Reduce Greed Now

Unaffordable Drugs: Simple Greed or a Complex Market?

Prescription drug prices are under the microscope again and the intense scrutiny is unlikely to fade anytime soon. That’s because those prices are hurting people who need the drugs. The prime example of unaffordable drugs is insulin. In the short time between 2012 and 2016 alone, costs of insulin almost doubled. Some patients who need it to stay alive face a choice of rationing it or losing all financial security. It’s not a pretty picture.

Simple explanations and solutions are buzzing around, but none have taken hold yet. Is it a simple problem of unchecked greed? Or an impossibly complex market where innovation comes at an unaffordable price?

Let’s look at a few of the factors that are feeding the problem.

1. Pricing Pressure

It’s a simple fact. U.S. Prices for prescription drugs are sky high compared to the rest of the world. For instance, consider Humira – an injection used for arthritis, psoriasis, and Crohn’s disease. In the U.S., a dose might cost $2,700. But in the U.K., it would only be half of that. In Switzerland, it would be even less – around $900.

The reason is simple, most other countries regulate or negotiate drug prices. The U.S. mostly does not.

2. Specialty Drugs

Complex specialty drugs for rare diseases are bringing some amazing medical advances. Hepatitis C is now curable because of these specialty drugs. Immunotherapy is bringing important advances for cancer care. But these specialty drugs are also bringing very high prices. The cure for hep C can cost nearly $100,000, for example. Highly targeted drugs for rare forms of obesity are on the way. Even more expensive million-dollar specialty drugs are on the way, says the Wall Street Journal.

No doubt, these are valuable drugs, but someone has to pay for them.

3. Pharmacy Benefit Managers

These middlemen negotiate rebates and discounts with pharmaceutical companies. As an incentive, they get to keep some of the discounts they negotiate. Lately, though, PBMs are getting a lot of blame for pushing list prices higher because that gives more room for rebates. Do PBMs bring bargaining power or a convoluted tool for greed?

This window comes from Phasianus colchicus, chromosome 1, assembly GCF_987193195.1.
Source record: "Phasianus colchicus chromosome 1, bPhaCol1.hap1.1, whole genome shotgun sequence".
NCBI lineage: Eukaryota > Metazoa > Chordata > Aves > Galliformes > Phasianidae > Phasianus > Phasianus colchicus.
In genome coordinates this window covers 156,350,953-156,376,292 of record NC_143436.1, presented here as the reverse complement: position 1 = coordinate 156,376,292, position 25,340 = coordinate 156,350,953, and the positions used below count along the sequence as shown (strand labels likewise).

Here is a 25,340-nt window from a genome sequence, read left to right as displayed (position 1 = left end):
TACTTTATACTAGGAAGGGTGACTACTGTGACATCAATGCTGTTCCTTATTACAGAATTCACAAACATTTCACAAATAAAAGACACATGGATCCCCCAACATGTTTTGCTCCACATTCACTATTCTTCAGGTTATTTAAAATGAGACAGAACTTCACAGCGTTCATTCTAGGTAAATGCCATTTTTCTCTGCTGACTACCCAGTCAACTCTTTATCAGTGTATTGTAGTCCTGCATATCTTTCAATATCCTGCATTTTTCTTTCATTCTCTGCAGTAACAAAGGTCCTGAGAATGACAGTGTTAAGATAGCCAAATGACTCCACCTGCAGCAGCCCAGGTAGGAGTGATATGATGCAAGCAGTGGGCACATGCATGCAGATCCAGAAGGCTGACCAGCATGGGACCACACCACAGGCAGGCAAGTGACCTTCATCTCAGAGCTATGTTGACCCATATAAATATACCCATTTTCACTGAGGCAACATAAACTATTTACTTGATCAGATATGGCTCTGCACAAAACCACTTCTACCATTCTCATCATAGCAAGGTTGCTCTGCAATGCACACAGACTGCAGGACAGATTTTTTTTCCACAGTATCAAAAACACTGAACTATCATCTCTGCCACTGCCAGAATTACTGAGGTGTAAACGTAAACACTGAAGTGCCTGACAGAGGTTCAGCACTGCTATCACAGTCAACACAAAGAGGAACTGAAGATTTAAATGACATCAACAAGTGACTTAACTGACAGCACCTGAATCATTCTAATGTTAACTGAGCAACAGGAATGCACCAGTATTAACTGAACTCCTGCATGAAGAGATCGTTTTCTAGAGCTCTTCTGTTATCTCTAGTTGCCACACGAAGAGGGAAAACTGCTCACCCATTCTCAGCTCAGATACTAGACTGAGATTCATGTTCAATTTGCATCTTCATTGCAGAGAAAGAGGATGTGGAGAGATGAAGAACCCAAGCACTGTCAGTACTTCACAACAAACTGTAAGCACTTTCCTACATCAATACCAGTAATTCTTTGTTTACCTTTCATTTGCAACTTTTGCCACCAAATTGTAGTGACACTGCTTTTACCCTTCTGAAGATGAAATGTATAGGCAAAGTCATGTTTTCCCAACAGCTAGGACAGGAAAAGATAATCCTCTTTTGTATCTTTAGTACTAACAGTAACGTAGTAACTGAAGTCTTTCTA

4. Shifting More Costs to Patients

These and other factors are contributing to much higher out-of-pocket costs for patients. People who don’t have insurance often wind up paying inflated list prices. Health plans are increasing the co-pays that patients must bear – especially for high-priced specialty drugs.

And these out-of-pocket costs are dramatically higher in the U.S. For example, BBC reports that U.S. patients with diabetes pay an average of $360 per month for insulin and related supplies. In the U.K., it’s only $65 per month. It’s even less in Italy – $19 per month.

5. Innovation

Inevitably, this discussion comes around to the high cost of innovation. Right now, high U.S. drug costs are subsidizing innovation from which the whole world benefits. At a recent Senate hearing, AbbVie CEO Richard Gonzales raised the issue:

If a market the size of the U.S. were to collapse to the lower end of that pricing model, I can just tell you that AbbVie would not be able to invest in the level of R & D that it invests in today.

Is that an empty threat or just an economic fact? Maybe U.S. drug pricing does encourage innovation, but it might also facilitate greedy profiteering. How the industry would adapt to a realignment of global drug pricing remains an open question.

You can be sure that policymakers will push to find the answer. So you can be sure that some changes lie ahead, along with unintended consequences.

Reduce Greed Now, photograph © Chris Jones / flickr

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March 17, 2019

2 Responses to “Unaffordable Drugs: Simple Greed or a Complex Market?”

  1. March 17, 2019 at 1:54 pm, Angela Golden said:

    Great posting Ted. The whole pricing thing is so convoluted – we certainly don’t want to slow down the R&D for obesity medications, but if patients can’t afford the medications then it isn’t much help to them. Certainly no easy answers.

  2. March 17, 2019 at 4:07 pm, Ted said:

    Thanks, Angie. You’re right, it’s a tough subject.